Then, these are just some of the common mistakes that I’ve seen from digital transformation. Don’t assume where the knowledge it. As I’ve said before, some of your more junior members of staff could actually be more digital-savvy than some of your experienced members. There’s a real opportunity here to have connected clusters of teams and actually put those together so you create more opportunity.

Also, don’t follow the usual competition. It’s really important with digital to make sure that you’re innovating and actually your usual competitors might not even be in the digital landscape at all. What you’ve got to think about is the aspirational people, like Apple, like Google, like Amazon. Think about what they’re doing in digital and think about whether some of the tactics could actually work for you.

Don’t treat it as a one-off project. This is actually a constant change. Digital is now the world that we’re in, and it’s not something that just happens in a project and then it’s just left.

Who’s done it well? These are my top three. Lego, first of all. By 2004, I think it was, Lego was on a decline in terms of revenue. They weren’t doing that well as a company at all and, actually, the sales were going down. They started digital transformation from 2004 and they’ve been doing amazing work ever since. Anyone that’s got kids, they’ve even merged digital with their actual in-store experience. They’ve done it in a brilliant way. They’ve also looked at the way customers are actually interacting with their product, and that’s where their film strategy, etc., has come out. They’ve done it really well.

Burberry. They started a few years ago, in terms of digital first as a strategy, and they’ve completely revolutionised the way that their digital is working and they’re now a digitally-focused company.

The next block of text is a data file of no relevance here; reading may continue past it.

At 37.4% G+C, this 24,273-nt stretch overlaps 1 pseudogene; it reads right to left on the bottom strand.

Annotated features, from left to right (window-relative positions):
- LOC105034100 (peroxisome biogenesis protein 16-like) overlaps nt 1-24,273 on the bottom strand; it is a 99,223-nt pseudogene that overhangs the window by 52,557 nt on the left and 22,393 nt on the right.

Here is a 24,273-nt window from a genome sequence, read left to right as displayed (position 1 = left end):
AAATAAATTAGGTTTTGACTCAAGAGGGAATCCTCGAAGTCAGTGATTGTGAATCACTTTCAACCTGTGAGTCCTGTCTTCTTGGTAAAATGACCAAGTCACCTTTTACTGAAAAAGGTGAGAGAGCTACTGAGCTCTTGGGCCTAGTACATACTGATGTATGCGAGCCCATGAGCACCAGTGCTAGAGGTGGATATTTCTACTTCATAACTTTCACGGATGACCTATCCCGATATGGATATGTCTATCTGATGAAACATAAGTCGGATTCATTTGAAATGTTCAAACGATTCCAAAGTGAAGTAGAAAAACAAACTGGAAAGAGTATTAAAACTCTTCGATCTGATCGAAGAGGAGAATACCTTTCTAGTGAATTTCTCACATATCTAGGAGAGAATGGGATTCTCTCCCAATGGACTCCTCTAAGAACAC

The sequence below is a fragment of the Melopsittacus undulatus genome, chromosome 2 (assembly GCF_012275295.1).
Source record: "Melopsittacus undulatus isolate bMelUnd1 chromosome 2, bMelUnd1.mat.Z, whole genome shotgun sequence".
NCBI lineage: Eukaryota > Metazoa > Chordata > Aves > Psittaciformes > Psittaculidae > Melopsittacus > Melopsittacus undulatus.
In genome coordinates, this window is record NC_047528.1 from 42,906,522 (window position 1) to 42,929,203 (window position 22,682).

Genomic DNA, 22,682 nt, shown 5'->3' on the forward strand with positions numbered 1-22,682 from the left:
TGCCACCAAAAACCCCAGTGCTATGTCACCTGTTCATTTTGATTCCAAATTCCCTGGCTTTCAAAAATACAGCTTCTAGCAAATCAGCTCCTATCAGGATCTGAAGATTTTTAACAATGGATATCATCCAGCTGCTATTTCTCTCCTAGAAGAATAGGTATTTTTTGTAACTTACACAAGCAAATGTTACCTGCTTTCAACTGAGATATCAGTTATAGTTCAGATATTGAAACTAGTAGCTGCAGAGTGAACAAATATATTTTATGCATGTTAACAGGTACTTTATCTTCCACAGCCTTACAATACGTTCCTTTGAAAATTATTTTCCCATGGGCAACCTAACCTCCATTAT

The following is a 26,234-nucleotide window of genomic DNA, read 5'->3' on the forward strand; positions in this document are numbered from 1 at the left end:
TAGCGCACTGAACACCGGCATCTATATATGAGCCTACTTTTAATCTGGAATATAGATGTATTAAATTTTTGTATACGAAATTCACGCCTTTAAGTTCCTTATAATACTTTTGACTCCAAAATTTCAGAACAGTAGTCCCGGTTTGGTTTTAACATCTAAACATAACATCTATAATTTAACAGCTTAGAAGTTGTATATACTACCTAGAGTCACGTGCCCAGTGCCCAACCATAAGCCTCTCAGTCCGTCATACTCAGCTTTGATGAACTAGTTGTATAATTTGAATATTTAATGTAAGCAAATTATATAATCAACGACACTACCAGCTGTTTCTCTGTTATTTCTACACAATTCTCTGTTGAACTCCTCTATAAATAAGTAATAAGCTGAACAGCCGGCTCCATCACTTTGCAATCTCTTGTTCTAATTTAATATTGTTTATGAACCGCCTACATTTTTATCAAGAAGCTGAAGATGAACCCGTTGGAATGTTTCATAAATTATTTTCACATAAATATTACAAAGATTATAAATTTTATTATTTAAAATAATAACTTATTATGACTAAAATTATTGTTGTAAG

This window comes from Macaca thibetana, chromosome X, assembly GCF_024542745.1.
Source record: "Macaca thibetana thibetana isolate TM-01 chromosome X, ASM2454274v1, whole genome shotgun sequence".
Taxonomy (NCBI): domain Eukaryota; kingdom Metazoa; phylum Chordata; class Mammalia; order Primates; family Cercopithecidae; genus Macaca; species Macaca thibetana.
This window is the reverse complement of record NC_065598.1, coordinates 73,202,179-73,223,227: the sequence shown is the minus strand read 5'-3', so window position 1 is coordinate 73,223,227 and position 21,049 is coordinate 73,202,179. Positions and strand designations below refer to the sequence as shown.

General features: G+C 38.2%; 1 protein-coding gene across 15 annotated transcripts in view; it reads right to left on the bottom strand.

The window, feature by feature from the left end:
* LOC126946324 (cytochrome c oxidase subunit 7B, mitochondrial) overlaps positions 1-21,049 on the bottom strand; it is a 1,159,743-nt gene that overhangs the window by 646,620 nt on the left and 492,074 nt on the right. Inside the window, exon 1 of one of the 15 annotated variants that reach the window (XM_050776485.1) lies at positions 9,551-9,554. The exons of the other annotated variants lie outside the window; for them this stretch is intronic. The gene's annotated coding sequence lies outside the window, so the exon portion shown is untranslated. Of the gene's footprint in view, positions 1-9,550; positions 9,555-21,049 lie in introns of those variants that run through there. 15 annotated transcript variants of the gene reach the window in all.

Then, the last one is Starbucks, who, rather than just creating a customer app, actually turned an app idea into customer loyalty process and transformed from the point of view of a customer going into store. They actually had an app where you could order online. Through that it meant that the person got great customer service, but it also meant that they were gathering a great amount of data so they could do that test and release and make their products better for the future.

Then, I just wanted to leave on our role as an agency within this, because I know that it can seem like it’s something that clients will do, and we don’t get that involved, but actually, training and education, first of all. This is where we’ve really got to help support our clients. It’s not just going to be the digital and the marketing teams that are potentially going through this, so we need to make sure that we’re there to support for all groups and think about where we can help in terms of bringing their skills and training up to speed.

Then also, just stay connected and develop campaign strategies that are in-line with our overall business strategy. When we’re there talking with the clients and they’ve got this overall strategy of where they’re going to get to, we need to make sure that our campaigns are in-line with that and they’re really going to compliment the overall business transformation.

That’s it.